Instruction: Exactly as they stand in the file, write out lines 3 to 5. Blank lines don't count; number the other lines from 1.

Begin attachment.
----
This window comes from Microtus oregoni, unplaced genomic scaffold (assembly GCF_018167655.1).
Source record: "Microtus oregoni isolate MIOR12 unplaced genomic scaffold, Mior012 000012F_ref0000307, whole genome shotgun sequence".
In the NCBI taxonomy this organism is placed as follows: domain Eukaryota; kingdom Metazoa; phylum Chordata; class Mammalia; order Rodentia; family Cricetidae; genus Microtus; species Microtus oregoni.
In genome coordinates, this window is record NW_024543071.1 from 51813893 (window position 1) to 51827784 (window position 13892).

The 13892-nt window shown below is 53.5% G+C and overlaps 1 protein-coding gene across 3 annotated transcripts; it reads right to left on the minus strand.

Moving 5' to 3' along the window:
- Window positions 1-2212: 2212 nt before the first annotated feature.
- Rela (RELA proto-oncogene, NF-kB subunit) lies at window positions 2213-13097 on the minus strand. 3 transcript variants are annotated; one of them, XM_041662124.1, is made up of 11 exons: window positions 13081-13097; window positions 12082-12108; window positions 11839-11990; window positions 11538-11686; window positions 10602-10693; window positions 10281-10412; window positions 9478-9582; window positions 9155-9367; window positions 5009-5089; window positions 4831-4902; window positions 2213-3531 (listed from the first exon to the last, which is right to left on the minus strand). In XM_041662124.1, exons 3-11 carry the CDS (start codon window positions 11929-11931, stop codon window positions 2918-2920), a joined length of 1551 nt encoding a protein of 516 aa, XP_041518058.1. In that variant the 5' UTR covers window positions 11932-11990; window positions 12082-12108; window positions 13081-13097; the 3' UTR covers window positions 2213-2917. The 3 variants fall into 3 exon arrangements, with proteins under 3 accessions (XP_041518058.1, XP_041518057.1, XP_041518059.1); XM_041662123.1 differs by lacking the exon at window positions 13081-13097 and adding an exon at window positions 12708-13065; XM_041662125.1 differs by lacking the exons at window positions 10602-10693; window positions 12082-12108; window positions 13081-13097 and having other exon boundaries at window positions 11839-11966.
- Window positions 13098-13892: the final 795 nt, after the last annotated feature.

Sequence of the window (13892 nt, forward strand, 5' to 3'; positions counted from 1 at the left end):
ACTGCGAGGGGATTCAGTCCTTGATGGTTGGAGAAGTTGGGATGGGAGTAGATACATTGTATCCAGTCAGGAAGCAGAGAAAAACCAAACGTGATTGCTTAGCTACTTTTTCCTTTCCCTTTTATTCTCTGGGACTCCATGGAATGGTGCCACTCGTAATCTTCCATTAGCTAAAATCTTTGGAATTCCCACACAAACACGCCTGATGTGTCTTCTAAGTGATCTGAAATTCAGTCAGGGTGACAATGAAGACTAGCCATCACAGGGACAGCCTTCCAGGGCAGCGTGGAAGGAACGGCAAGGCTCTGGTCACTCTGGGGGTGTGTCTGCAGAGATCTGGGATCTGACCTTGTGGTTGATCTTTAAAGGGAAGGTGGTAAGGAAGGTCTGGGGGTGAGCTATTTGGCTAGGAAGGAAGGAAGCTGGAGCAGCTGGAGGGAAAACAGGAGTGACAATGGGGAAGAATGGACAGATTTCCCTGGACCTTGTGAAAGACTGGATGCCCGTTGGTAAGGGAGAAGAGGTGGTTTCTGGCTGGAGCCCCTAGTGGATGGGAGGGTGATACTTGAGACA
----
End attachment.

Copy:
In the NCBI taxonomy this organism is placed as follows: domain Eukaryota; kingdom Metazoa; phylum Chordata; class Mammalia; order Rodentia; family Cricetidae; genus Microtus; species Microtus oregoni.
In genome coordinates, this window is record NW_024543071.1 from 51813893 (window position 1) to 51827784 (window position 13892).

The 13892-nt window shown below is 53.5% G+C and overlaps 1 protein-coding gene across 3 annotated transcripts; it reads right to left on the minus strand.